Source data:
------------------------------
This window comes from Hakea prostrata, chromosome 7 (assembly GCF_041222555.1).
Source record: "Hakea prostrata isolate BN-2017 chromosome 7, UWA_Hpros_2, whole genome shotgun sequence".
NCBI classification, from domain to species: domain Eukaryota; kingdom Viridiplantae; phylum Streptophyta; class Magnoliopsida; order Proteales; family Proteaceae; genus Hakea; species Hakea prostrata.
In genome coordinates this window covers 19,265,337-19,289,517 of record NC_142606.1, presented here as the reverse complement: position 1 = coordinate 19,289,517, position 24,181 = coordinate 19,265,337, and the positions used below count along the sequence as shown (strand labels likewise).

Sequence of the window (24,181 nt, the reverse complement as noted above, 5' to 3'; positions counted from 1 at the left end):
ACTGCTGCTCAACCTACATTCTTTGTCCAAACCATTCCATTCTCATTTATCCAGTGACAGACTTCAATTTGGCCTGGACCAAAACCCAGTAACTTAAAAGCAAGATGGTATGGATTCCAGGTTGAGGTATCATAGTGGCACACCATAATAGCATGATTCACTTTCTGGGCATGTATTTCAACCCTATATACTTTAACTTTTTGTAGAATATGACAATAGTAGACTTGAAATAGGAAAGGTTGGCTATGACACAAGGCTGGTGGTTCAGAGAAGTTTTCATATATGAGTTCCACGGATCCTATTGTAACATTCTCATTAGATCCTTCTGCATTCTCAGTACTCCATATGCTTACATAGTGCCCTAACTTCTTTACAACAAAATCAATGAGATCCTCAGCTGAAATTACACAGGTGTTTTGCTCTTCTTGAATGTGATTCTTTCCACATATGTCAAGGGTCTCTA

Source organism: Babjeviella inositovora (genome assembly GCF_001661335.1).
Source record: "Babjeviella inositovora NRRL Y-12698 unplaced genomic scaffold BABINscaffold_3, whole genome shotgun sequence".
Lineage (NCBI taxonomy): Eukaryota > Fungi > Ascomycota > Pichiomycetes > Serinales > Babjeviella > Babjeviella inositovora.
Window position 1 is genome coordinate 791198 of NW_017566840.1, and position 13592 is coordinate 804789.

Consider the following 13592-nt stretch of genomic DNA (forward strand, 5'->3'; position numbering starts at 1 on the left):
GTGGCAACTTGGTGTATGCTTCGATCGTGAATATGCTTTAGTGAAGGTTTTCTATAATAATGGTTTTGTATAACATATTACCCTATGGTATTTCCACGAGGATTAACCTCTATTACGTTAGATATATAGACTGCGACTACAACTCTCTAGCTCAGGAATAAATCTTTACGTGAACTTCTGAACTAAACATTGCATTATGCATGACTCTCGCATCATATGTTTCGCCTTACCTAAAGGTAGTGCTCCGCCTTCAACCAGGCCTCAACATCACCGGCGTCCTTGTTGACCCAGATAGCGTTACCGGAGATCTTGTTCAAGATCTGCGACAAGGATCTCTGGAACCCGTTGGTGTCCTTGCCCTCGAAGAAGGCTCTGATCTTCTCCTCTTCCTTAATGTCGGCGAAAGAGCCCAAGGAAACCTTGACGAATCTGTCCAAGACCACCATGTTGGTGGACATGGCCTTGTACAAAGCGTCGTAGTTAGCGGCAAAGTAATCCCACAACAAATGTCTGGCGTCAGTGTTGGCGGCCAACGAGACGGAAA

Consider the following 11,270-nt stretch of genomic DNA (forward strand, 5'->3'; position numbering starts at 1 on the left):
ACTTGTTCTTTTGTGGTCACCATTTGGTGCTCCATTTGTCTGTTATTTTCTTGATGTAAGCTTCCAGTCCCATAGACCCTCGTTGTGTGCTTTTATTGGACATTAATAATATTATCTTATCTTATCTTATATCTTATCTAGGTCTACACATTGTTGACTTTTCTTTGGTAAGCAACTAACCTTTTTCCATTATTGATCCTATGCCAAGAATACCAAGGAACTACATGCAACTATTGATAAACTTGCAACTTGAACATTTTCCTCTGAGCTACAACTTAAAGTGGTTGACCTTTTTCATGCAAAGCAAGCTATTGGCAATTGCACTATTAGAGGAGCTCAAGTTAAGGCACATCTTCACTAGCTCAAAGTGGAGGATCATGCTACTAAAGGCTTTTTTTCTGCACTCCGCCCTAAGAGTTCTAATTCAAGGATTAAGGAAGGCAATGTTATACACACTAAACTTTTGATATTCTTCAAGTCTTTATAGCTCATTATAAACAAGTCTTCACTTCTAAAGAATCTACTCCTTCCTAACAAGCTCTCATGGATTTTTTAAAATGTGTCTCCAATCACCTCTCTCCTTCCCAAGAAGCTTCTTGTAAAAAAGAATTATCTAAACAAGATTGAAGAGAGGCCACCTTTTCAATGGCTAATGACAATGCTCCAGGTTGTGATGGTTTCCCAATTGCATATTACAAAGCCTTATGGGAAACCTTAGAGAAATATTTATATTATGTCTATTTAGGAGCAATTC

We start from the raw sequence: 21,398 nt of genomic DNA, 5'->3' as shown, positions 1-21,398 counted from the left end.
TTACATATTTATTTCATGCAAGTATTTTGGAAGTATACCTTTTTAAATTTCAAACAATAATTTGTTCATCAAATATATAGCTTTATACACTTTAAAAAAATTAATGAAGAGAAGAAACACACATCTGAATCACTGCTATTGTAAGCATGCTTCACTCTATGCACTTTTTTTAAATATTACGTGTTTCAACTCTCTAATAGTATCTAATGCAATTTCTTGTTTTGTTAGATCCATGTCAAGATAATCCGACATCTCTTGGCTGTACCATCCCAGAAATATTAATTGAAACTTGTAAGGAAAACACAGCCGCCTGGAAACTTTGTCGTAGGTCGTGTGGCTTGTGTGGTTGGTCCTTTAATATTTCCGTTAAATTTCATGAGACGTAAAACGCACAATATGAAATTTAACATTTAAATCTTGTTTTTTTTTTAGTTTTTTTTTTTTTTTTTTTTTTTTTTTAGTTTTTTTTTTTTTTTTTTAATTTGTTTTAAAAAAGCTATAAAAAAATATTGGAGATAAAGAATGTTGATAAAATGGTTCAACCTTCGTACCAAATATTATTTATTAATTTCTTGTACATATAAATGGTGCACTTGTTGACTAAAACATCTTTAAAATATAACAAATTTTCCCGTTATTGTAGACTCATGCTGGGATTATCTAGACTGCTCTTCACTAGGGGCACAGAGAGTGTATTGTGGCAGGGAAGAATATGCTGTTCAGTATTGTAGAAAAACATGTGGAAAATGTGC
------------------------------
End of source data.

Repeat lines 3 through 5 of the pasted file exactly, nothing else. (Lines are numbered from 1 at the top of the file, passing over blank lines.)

NCBI classification, from domain to species: domain Eukaryota; kingdom Viridiplantae; phylum Streptophyta; class Magnoliopsida; order Proteales; family Proteaceae; genus Hakea; species Hakea prostrata.
In genome coordinates this window covers 19,265,337-19,289,517 of record NC_142606.1, presented here as the reverse complement: position 1 = coordinate 19,289,517, position 24,181 = coordinate 19,265,337, and the positions used below count along the sequence as shown (strand labels likewise).

Sequence of the window (24,181 nt, the reverse complement as noted above, 5' to 3'; positions counted from 1 at the left end):